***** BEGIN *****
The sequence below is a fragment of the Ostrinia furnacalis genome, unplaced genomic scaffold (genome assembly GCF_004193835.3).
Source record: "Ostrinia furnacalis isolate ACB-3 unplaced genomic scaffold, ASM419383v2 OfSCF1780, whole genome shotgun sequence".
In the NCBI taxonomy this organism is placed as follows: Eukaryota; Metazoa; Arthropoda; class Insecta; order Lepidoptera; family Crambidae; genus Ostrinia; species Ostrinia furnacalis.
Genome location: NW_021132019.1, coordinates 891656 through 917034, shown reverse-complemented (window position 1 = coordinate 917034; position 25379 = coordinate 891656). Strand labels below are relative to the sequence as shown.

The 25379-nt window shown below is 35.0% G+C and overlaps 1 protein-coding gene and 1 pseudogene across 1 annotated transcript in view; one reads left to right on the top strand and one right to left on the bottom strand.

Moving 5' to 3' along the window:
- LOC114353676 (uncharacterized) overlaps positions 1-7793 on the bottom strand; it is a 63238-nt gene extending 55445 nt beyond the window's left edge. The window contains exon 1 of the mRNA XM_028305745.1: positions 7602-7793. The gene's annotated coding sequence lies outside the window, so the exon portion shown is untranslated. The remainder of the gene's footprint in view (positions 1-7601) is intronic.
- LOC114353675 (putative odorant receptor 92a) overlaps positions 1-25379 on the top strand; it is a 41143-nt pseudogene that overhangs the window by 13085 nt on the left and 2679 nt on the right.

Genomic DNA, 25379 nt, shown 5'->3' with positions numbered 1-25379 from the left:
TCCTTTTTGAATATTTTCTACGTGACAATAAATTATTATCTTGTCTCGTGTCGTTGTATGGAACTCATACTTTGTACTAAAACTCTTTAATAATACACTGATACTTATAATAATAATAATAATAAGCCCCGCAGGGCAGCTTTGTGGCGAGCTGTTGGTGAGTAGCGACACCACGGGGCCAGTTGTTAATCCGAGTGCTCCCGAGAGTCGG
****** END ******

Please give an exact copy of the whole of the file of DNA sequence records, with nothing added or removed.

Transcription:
The sequence below is a fragment of the Ostrinia furnacalis genome, unplaced genomic scaffold (genome assembly GCF_004193835.3).
Source record: "Ostrinia furnacalis isolate ACB-3 unplaced genomic scaffold, ASM419383v2 OfSCF1780, whole genome shotgun sequence".
In the NCBI taxonomy this organism is placed as follows: Eukaryota; Metazoa; Arthropoda; class Insecta; order Lepidoptera; family Crambidae; genus Ostrinia; species Ostrinia furnacalis.
Genome location: NW_021132019.1, coordinates 891656 through 917034, shown reverse-complemented (window position 1 = coordinate 917034; position 25379 = coordinate 891656). Strand labels below are relative to the sequence as shown.

The 25379-nt window shown below is 35.0% G+C and overlaps 1 protein-coding gene and 1 pseudogene across 1 annotated transcript in view; one reads left to right on the top strand and one right to left on the bottom strand.

Moving 5' to 3' along the window:
- LOC114353676 (uncharacterized) overlaps positions 1-7793 on the bottom strand; it is a 63238-nt gene extending 55445 nt beyond the window's left edge. The window contains exon 1 of the mRNA XM_028305745.1: positions 7602-7793. The gene's annotated coding sequence lies outside the window, so the exon portion shown is untranslated. The remainder of the gene's footprint in view (positions 1-7601) is intronic.
- LOC114353675 (putative odorant receptor 92a) overlaps positions 1-25379 on the top strand; it is a 41143-nt pseudogene that overhangs the window by 13085 nt on the left and 2679 nt on the right.

Genomic DNA, 25379 nt, shown 5'->3' with positions numbered 1-25379 from the left:
TCCTTTTTGAATATTTTCTACGTGACAATAAATTATTATCTTGTCTCGTGTCGTTGTATGGAACTCATACTTTGTACTAAAACTCTTTAATAATACACTGATACTTATAATAATAATAATAATAAGCCCCGCAGGGCAGCTTTGTGGCGAGCTGTTGGTGAGTAGCGACACCACGGGGCCAGTTGTTAATCCGAGTGCTCCCGAGAGTCGG